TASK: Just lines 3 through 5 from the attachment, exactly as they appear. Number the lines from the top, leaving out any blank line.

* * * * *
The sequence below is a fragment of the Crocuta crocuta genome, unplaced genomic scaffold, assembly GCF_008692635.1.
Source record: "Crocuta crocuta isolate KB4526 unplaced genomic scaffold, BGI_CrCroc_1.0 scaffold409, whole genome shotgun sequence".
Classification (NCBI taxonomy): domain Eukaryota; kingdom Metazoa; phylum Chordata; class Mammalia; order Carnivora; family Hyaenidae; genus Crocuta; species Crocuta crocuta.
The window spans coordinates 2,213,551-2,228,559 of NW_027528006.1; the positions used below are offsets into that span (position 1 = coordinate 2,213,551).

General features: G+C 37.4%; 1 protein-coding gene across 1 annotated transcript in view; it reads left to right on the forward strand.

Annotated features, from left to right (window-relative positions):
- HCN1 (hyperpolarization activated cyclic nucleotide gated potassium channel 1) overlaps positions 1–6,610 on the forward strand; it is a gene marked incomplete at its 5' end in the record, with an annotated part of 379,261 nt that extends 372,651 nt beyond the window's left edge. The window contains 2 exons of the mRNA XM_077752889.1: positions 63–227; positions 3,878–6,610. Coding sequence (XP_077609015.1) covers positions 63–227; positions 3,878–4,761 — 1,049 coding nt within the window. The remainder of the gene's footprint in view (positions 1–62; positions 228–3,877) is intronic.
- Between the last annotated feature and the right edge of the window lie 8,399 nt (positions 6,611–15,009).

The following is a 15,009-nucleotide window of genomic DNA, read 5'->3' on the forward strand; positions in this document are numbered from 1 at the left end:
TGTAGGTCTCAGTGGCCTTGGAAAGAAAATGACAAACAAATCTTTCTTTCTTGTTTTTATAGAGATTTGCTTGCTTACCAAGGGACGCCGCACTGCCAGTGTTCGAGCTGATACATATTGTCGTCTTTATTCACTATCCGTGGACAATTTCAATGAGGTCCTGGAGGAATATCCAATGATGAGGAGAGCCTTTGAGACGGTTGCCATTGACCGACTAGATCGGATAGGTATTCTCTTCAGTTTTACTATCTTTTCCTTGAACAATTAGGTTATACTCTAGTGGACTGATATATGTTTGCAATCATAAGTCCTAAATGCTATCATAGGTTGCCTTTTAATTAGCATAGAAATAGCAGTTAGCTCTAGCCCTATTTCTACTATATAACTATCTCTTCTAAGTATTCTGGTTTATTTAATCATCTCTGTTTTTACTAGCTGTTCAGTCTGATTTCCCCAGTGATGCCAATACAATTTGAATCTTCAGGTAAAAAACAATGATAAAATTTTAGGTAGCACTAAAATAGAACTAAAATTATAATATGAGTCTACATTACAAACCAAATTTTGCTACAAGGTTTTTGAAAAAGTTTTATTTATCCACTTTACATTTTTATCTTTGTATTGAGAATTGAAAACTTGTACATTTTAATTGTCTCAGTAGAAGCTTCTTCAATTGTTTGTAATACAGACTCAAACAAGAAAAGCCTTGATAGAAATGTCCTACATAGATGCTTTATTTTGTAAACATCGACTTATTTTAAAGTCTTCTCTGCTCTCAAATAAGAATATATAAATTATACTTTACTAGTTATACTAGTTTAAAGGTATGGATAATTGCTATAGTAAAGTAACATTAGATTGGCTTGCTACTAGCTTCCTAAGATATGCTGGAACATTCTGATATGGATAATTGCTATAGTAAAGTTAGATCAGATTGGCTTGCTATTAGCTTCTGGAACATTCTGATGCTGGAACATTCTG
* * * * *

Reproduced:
Classification (NCBI taxonomy): domain Eukaryota; kingdom Metazoa; phylum Chordata; class Mammalia; order Carnivora; family Hyaenidae; genus Crocuta; species Crocuta crocuta.
The window spans coordinates 2,213,551-2,228,559 of NW_027528006.1; the positions used below are offsets into that span (position 1 = coordinate 2,213,551).

General features: G+C 37.4%; 1 protein-coding gene across 1 annotated transcript in view; it reads left to right on the forward strand.